It's been the better part of a week since I did any significant work at the school garden beds, but I'm excited to see how it will come out.
Row 1: Cukes x4, Row 2: tomatillos x4, Row 3: empty, unknown type tomato, tomatillos x2, Row 4: nasturtiums, empty x3, Row 5: empty, lettuce x2, chard, Row 6: nasturtiums, lettuce x2, mustard greens, Row 7: empty, onions x2, empty, Row 8: nasturtiums, carrots x3.
The first three rows utilized extra starts that were thinned from my garden, except the tomato that was a volunteer. I'm very curious to see what variety it is -we had quite a few different ones last year.
The nasturtiums I put in for color and to bring back the bees that the previous resident clover did. Also, they're edible and pretty in a salad. :)
These are very late plantings, especially the seeds, even by Puget Sound planting standards. The spring was much drier and warmer than normal, and summer is looking the same. A lot of crops are kicking off earlier this year than they would in a "normal" year. Check my berry post for more on early crops. I was very glad to see that the sprinkler system is working, and hoping it will carry the transplants through the warmer days.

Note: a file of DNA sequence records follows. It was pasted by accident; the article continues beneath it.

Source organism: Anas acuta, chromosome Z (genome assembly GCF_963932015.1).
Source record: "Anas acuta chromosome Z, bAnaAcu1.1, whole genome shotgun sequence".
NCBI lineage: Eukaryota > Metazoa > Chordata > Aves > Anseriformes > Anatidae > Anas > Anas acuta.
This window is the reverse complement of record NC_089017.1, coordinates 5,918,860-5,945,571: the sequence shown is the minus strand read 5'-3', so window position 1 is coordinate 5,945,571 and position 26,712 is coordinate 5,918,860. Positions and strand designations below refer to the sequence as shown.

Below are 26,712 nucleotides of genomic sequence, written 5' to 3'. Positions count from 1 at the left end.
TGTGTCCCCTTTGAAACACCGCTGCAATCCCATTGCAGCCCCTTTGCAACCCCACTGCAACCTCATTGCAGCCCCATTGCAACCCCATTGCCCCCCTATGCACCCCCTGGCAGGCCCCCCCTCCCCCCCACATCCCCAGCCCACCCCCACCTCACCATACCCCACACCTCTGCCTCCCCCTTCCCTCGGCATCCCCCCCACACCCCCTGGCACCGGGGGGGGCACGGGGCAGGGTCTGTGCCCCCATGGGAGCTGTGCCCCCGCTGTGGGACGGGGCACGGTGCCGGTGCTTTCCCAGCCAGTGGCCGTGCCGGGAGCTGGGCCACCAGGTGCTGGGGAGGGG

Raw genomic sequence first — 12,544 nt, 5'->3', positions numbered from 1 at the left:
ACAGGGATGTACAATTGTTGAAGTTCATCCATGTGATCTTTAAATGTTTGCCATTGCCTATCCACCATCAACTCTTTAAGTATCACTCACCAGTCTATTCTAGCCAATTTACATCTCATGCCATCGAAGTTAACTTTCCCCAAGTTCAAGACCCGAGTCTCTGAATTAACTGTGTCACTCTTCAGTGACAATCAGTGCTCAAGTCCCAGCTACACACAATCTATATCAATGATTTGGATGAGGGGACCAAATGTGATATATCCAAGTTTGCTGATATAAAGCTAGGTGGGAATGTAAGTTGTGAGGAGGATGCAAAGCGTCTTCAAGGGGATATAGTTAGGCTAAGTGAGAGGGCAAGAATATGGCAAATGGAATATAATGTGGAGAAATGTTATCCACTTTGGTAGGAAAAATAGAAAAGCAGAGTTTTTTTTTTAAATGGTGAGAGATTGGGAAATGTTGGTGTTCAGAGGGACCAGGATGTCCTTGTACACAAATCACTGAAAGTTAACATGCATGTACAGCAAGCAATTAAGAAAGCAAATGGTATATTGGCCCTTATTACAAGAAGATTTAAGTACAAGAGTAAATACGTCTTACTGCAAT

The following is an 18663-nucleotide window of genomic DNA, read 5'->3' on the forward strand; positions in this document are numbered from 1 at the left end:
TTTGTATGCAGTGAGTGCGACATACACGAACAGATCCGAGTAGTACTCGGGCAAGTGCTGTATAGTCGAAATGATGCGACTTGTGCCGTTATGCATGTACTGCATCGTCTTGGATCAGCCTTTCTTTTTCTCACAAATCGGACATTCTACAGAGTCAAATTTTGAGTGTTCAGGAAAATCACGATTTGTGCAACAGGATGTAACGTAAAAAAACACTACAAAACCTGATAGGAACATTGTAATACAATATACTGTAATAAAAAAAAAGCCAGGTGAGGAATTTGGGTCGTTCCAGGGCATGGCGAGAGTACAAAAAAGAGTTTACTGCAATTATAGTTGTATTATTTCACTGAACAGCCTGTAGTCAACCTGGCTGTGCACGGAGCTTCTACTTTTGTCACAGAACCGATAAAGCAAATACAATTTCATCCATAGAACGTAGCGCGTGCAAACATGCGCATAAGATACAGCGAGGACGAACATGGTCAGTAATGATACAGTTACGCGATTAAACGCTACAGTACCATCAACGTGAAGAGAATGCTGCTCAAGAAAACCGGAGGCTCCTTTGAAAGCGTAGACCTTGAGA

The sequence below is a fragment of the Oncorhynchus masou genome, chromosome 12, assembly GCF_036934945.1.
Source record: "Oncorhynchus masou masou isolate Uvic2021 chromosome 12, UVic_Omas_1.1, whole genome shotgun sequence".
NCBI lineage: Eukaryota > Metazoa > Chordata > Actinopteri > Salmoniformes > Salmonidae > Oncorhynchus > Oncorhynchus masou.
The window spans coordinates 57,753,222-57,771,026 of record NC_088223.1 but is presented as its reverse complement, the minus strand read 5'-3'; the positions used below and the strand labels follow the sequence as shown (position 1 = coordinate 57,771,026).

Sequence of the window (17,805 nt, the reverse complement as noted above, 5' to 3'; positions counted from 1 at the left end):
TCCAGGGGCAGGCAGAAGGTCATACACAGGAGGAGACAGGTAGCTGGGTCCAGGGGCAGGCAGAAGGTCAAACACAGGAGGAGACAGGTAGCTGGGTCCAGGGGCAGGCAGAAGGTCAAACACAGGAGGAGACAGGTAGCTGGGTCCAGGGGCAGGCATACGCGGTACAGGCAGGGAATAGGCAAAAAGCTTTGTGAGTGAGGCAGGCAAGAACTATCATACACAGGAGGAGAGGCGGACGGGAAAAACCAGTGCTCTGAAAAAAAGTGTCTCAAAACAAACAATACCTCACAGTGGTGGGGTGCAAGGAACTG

Overall, I'm really not sure how these plantings are going to work out.
We'll call it a summer science experiment. :)
Hopefully, there will be something for the students to check out once school starts.
I would LOVE it if the fall crops come out well and a class or two could use the beets to pickle or use for dyes: science and art, two of kids' favorite subjects! If there are any NHE teachers reading this, please comment or email me if you have an idea for the fall crops (or any of the summer leftovers!). Pinterest has some good ideas for using fall veggies.
If the kids could use these to make a snack, that would be my dream come true! I think it is so important for kids to learn where food comes from and how to utilize it from a fresh and local source. Unfortunately, there always seems to be a lot of red tape where this is concerned. If you have interest in a garden for a school you work at or that your children attend, check out the Teaching Gardens hosted by the American Heart Association. They've come up with a program to combat childhood obesity by teaching children the steps of gardening: planting, nurturing, and harvesting. While it teaches them the value of being able to produce their own food and good eating habits, it's also giving them hands-on science, math, and heck, you can even work art into it!
Another thing it incorporates, is just good old-fashioned time outside, another thing many children just don't get enough of, and this subject could be another post on it's own. Until it is however, let me just give you the title of the book I'm reading right now on the subject: The Last Child in the Woods.
Before I really get going, and you stop reading, let's go enjoy the beautiful day -rain or shine!
Garden on friends...